A SPUTTERING OF MUSKETRY was always to be heard. Later, the cannon had entered the dispute. In the fog-filled air their voices made a thudding sound. The reverberations were continued. This part of the world led a strange, battleful existence.
The youth's regiment was marched to relieve a command that had lain long in some damp trenches. The men took positions behind a curving line of rifle pits that had been turned up, like a large furrow, along the line of woods. Before them was a level stretch, peopled with short, deformed stumps. From the woods beyond came the dull popping of the skirmishers and pickets, firing in the fog. From the right came the noise of a terrific fracas.
The men cuddled behind the small embankment and sat in easy attitudes awaiting their turn. Many had their backs to the firing. The youth's friend lay down, buried his face in his arms, and almost instantly, it seemed, he was in a deep sleep.
The youth leaned his breast against the brown dirt and peered over at the woods and up and down the line. Curtains of trees interfered with his ways of vision. He could see the low line of trenches but for a short distance. A few idle flags were perched on the dirt hills. Behind them were rows of dark bodies with a few heads sticking curiously over the top.
Always the noise of skirmishers came from the woods on the front and left, and the din on the right had grown to frightful proportions. The guns were roaring without an instant's pause for breath. It seemed that the cannon had come from all parts and were engaged in a stupendous wrangle. It became impossible to make a sentence heard.
The youth wished to launch a joke—a quotation from newspapers. He desired to say, “All quiet on the Rappahannock,” but the guns refused to permit even a comment upon their uproar. He never successfully concluded the sentence. But at last the guns stopped, and among the men in the rifle pits rumors again flew, like birds, but they were now for the most part black creatures who flapped their wings drearily near to the ground and refused to rise on any wings of hope. The men's faces grew doleful from the interpreting of omens. Tales of hesitation and uncertainty on the part of those high in place and responsibility came to their ears. Stories of disaster were borne into their minds with many proofs. This din of musketry on the right, growing like a released genie of sound, expressed and emphasized the army's plight.
The men were disheartened and began to mutter. They made gestures expressive of the sentence: “Ah, what more can we do?” And it could always be seen that they were bewildered by the alleged news and could not fully comprehend a defeat.
Before the gray mists had been totally obliterated by the sunrays, the regiment was marching in a spread column that was retiring carefully through the woods. The disordered, hurrying lines of the enemy could sometimes be seen down through the groves and little fields. They were yelling, shrill and exultant.
At this sight the youth forgot many personal matters and became greatly enraged. He exploded in loud sentences. “B'jiminey, we're generaled by a lot 'a lunkheads.”
“More than one feller has said that t'-day,” observed a man.
His friend, recently aroused, was still very drowsy. He looked behind him until his mind took in the meaning of the movement. Then he sighed. “Oh, well, I s'pose we got licked,” he remarked sadly.
The youth had a thought that it would not be handsome for him to freely condemn other men. He made an attempt to restrain himself, but the words upon his tongue were too bitter. He presently began a long and intricate denunciation of the commander of the forces.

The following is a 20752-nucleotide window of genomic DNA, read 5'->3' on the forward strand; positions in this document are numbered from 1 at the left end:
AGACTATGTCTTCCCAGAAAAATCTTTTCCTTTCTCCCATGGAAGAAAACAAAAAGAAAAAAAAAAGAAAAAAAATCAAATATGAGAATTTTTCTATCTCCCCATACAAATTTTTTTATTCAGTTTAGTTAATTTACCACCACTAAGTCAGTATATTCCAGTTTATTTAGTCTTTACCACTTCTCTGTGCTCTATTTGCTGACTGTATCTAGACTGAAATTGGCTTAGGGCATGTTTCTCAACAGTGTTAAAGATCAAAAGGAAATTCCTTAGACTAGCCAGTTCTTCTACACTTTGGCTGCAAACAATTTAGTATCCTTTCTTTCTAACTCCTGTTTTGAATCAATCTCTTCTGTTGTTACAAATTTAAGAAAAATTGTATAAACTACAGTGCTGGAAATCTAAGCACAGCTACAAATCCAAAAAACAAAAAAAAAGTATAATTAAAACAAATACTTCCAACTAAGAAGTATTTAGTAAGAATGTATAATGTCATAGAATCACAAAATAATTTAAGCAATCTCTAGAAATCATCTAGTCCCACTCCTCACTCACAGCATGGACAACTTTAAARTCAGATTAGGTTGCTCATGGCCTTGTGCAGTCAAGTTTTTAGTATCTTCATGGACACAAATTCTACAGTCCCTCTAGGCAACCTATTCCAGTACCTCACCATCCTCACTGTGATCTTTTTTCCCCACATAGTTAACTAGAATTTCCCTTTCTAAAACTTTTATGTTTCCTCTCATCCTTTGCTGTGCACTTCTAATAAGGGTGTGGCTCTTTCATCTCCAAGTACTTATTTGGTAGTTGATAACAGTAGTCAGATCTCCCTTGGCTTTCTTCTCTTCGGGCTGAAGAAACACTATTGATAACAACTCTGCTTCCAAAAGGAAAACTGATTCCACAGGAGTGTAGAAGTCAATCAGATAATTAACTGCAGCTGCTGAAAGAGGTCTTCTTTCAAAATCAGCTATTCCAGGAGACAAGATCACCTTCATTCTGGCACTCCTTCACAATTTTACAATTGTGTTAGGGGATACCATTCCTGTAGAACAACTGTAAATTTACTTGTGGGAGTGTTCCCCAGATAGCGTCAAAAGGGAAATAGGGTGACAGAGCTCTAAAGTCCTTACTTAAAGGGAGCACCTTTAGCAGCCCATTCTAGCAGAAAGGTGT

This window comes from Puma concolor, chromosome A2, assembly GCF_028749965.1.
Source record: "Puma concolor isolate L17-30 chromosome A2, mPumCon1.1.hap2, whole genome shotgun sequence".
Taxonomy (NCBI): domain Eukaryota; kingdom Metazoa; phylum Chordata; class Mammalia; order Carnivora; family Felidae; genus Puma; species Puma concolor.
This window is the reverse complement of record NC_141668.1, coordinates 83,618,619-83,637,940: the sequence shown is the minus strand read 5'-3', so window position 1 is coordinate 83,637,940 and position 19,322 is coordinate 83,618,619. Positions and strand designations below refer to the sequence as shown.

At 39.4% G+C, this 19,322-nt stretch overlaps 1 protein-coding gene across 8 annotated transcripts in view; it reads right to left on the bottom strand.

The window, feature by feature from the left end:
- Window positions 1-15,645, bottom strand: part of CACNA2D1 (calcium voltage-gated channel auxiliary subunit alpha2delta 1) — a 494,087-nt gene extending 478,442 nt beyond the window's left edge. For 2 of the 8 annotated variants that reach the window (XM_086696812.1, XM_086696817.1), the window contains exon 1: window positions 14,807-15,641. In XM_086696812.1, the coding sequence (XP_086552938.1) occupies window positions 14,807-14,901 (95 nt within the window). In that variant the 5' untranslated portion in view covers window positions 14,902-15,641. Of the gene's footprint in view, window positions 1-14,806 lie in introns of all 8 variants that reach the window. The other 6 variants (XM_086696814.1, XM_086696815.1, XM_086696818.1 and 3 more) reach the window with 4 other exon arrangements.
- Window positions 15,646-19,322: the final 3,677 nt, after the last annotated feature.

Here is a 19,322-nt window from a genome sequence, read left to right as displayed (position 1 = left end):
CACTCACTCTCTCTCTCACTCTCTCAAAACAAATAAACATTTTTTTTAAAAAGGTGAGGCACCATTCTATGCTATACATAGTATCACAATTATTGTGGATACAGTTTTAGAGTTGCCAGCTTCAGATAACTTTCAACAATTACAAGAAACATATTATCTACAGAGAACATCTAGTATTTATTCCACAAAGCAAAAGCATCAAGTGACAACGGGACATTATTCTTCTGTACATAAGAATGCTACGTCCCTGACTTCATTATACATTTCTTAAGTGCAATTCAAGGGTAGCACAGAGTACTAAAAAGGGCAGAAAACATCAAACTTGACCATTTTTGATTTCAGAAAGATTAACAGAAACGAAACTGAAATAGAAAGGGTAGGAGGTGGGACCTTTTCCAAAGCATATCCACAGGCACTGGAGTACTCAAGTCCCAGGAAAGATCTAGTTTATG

“Mebbe, it wa'n't all his fault—not all together. He did th' best he knowed. It's our luck t' git licked often,” said his friend in a weary tone. He was trudging along with stooped shoulders and shifting eyes like a man who has been caned and kicked.
“Well, don't we fight like the devil? Don't we do all that men can?” demanded the youth loudly.
He was secretly dumfounded at this sentiment when it came from his lips. For a moment his face lost its valor and he looked guiltily about him. But no one questioned his right to deal in such words, and presently he recovered his air of courage. He went on to repeat a statement he had heard going from group to group at the camp that morning. “The brigadier said he never saw a new reg'ment fight the way we fought yestirday, didn't he? And we didn't do better than any another reg'ment, did we? Well, then, you can't say it's th' army's fault, can you?”
In his reply, the friend's voice was stern. “'A course not,” he said. “No man dare say we don't fight like th' devil. No man will ever dare say it. Th' boys fight like hell-roosters. But still—still, we don't have no luck.”
“Well, then, if we fight like the devil an' don't ever whip, it must be the general's fault,” said the youth grandly and decisively. “And I don't see any sense in fighting and fighting and fighting, yet always losing through some derned old lunkhead of a general.”
A sarcastic man who was tramping at the youth's side, then spoke lazily. “Mebbe yeh think yeh fit th' hull battle yestirday, Fleming,” he remarked.
The speech pierced the youth. Inwardly he was reduced to an abject pulp by these chance words. His legs quaked privately. He cast a frightened glance at the sarcastic man.
“Why, no,” he hastened to say in a conciliating voice “I don't think I fought the whole battle yesterday.”
But the other seemed innocent of any deeper meaning. Apparently, he had no information. It was merely his habit. “Oh!” he replied in the same tone of calm derision.
The youth, nevertheless, felt a threat. His mind shrank from going nearer to the danger, and thereafter he was silent. The significance of the sarcastic man's words took from him all loud moods that would make him appear prominent. He became suddenly a modest person.